HC Deb 31 December 1912 vol 46 cc328-30

I desire to raise a different question, of which I have given the Home Secretary notice, namely, with regard to the administration of the licensing laws in London. I understand that his Department is not directly responsible, but that the responsibility rests with the licensing authority of the county council. His Department is very largely consulted, at any rate, privately in the matter. I desire to know what is the attitude of the police towards the growing tendency on the part of the licensing authority in London to grant on New Year's Eve and other feast days a considerable extension, sometimes for an hour, of the ordinary closing time to fashionable places of entertainment, such as the Savoy, the Hotel Cecil, and other hotels, when such permission is refused to the humbler places of entertainment. That is the tendency which has grown up during the last few years, with the result that at the present time any large hotel can obtain an extension without the slightest difficulty of any kind, while the poor man desiring to remain for a few minutes in the "Fox and Grapes" at Limchouse, or some such place, is prevented from so doing. I ask the Home Secretary whether the police have been consulted in any way upon this question by the licensing authority and what is the attitude of the Home Office towards it? It seems to me that if you are going to grant an extension on New Year's Eve and other feast days to one class of place where liquor is sold, it is only right that the same privilege should be granted to everyone. I can see no justice in allowing persons to consume champagne after hours when you refuse permission to the working man to consume his beer after working hours in the ordinary public-house. I desire to ask the Home Secretary if his attention has been called to this growing tendency and what is the attitude of the Home Office towards it.


I would like the House to insist upon an answer from the Chancellor of the Exchequer on the two questions addressed to him by the Noble Lord (Lord Robert Cecil). It is a question we have very few opportunities of discussing, and a question of serious importance to the House, and we ought to get an answer from the Front Bench, especially when the attention of the House has been called to it. I wish to ask the Chancellor of the Exchequer if he will take this opportunity and not evade it, of giving a direct answer as to whether the Government are going to deal with what has been properly described on both sides as a public scandal, namely, the thwarting of the freedom of discussion in this House. More and more the tendency is for the House to come under the thumb of the Cabinet, and private Members' rights are week by week and month by month being almost whittled down to disappearing point, not only in respect of private Members' rights, but of public Debate. We shall soon get to the state of affairs when there will be no more Committee stage of a Bill. We shall be told to accept a Bill simply by order of the Cabinet, signed "Cabinet Imperator." I would ask the Chancellor of the Exchequer, as Leader of the House, to answer this question.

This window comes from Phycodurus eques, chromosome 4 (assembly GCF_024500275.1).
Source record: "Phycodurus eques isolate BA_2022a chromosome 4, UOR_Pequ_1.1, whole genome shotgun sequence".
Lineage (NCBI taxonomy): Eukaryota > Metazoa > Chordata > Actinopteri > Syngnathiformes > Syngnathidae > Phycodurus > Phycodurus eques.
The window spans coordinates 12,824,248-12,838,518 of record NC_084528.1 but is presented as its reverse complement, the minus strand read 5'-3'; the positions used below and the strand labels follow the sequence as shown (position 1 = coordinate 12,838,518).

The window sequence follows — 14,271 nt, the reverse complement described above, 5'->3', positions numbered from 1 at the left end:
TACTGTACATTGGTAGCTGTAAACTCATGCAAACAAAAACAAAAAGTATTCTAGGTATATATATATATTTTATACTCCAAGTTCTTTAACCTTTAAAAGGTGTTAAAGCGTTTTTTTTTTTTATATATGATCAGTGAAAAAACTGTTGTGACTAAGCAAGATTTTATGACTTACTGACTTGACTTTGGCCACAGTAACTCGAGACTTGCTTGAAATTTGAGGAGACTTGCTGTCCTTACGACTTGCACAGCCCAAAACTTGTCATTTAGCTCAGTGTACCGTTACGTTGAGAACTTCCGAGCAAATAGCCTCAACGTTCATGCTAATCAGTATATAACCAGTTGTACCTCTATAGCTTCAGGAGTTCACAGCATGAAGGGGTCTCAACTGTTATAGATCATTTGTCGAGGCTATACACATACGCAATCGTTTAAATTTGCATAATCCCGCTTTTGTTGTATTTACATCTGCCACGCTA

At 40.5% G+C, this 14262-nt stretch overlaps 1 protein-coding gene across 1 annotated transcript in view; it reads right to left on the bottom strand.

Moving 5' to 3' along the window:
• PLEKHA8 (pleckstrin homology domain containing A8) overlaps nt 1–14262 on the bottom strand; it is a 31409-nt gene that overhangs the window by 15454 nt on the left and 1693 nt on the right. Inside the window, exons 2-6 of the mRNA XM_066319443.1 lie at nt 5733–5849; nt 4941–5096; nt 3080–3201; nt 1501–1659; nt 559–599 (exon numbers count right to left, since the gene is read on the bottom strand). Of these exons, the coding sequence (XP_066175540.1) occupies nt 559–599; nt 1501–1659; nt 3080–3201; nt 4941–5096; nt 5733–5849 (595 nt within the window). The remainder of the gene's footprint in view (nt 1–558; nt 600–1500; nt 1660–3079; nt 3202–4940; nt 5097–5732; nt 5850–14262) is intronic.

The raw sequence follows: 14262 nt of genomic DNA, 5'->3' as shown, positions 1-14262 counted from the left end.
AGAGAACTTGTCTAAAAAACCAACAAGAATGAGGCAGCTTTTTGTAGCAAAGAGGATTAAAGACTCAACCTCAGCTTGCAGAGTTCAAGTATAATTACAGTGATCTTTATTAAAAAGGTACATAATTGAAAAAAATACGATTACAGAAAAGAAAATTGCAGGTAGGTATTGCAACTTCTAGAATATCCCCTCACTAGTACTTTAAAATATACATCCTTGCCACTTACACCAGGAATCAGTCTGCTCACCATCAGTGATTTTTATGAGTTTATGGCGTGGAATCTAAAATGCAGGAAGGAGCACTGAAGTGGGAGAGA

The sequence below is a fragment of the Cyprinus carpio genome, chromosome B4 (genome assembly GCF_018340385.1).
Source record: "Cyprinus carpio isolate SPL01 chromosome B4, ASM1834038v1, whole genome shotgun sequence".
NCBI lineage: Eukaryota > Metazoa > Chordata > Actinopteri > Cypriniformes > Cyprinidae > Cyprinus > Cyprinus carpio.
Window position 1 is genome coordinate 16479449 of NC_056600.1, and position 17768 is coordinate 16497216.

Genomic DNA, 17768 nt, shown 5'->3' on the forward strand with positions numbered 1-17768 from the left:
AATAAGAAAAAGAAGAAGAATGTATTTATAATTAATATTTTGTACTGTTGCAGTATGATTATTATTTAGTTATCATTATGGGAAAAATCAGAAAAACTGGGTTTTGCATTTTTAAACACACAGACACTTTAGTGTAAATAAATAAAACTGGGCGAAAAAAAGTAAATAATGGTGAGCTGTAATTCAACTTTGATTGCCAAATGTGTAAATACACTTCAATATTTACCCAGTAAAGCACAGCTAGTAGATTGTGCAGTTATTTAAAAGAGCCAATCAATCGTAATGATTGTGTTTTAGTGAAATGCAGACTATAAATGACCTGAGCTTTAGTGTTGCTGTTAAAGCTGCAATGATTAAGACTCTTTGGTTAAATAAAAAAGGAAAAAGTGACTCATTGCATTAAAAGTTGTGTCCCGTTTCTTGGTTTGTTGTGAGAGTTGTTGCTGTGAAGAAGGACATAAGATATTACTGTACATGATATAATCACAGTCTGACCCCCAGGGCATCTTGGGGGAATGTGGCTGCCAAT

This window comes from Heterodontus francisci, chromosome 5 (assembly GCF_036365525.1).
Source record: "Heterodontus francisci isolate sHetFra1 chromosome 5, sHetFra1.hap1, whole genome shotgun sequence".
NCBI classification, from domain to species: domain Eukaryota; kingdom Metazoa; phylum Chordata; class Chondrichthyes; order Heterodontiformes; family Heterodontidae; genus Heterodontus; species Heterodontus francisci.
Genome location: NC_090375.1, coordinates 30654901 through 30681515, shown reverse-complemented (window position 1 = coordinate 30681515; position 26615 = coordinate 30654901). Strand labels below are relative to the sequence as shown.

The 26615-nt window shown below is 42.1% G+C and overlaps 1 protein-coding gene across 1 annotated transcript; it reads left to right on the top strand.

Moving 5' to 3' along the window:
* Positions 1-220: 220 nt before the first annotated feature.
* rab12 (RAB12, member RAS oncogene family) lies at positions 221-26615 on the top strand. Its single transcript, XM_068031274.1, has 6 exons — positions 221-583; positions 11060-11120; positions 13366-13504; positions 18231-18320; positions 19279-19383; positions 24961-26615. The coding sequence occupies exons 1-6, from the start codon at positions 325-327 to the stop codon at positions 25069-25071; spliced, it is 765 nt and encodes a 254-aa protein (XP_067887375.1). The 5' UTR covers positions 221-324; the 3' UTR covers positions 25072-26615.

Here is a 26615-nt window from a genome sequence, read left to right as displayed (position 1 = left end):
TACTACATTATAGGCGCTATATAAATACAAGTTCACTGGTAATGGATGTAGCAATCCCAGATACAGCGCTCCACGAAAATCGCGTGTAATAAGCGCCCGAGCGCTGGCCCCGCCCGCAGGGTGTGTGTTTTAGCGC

I would ask the Home Secretary whether, in answering the Noble Lord's question, he will also inform the House as to why it is that Covent Garden Theatre again and again gets an extension of its licence for fancy dress balls?


I will endeavour to make such reply as I can to the question put by the Noble Lord, the excellence of whose sentiments we all admit. There is not a word spoken by him with which he will not find complete agreement on this side of the House. We are all grateful to him for having called public attention to this very important matter. I think perhaps that I alone in this House might be justified in having some slight complaint against the Noble Lord for the reason that though he gave me notice of the question he was going to ask, he gave it to me only at twenty-five minutes to eleven, almost before he rose to put his question to me. I have to confess that I am not aware of the limits of my responsibility in this matter. My impression is that I am not primarily responsible at all. I will, however, in deference to the question which the Noble Lord has put, endeavour to discover what the accurate limits of my responsibility are, and if I have the power I will endeavour to put into force those admirable principles which he has enunciated.


I am sure the House will accept the right hon. Gentleman's explanation, though it is regrettable that he did not take the opportunity of asking the Solicitor-General before he hurriedly left the House as to what his exact legal position is, because, although the Solicitor-General at times does not like to give an opinion on what may be a doubtful subject, I cannot help thinking in a matter like this he would have been able to tell the right hon. Gentleman straight away what his real position is. He left the House in a very marked way. Whether he went to don a kilt to join one of the said parties or whether he went to join the Prime Minister, we do not know. At any rate, subject to that, I am sure the House will accept the promise of the Heme Secretary.

Adjourned at Five minutes before Eleven of the clock.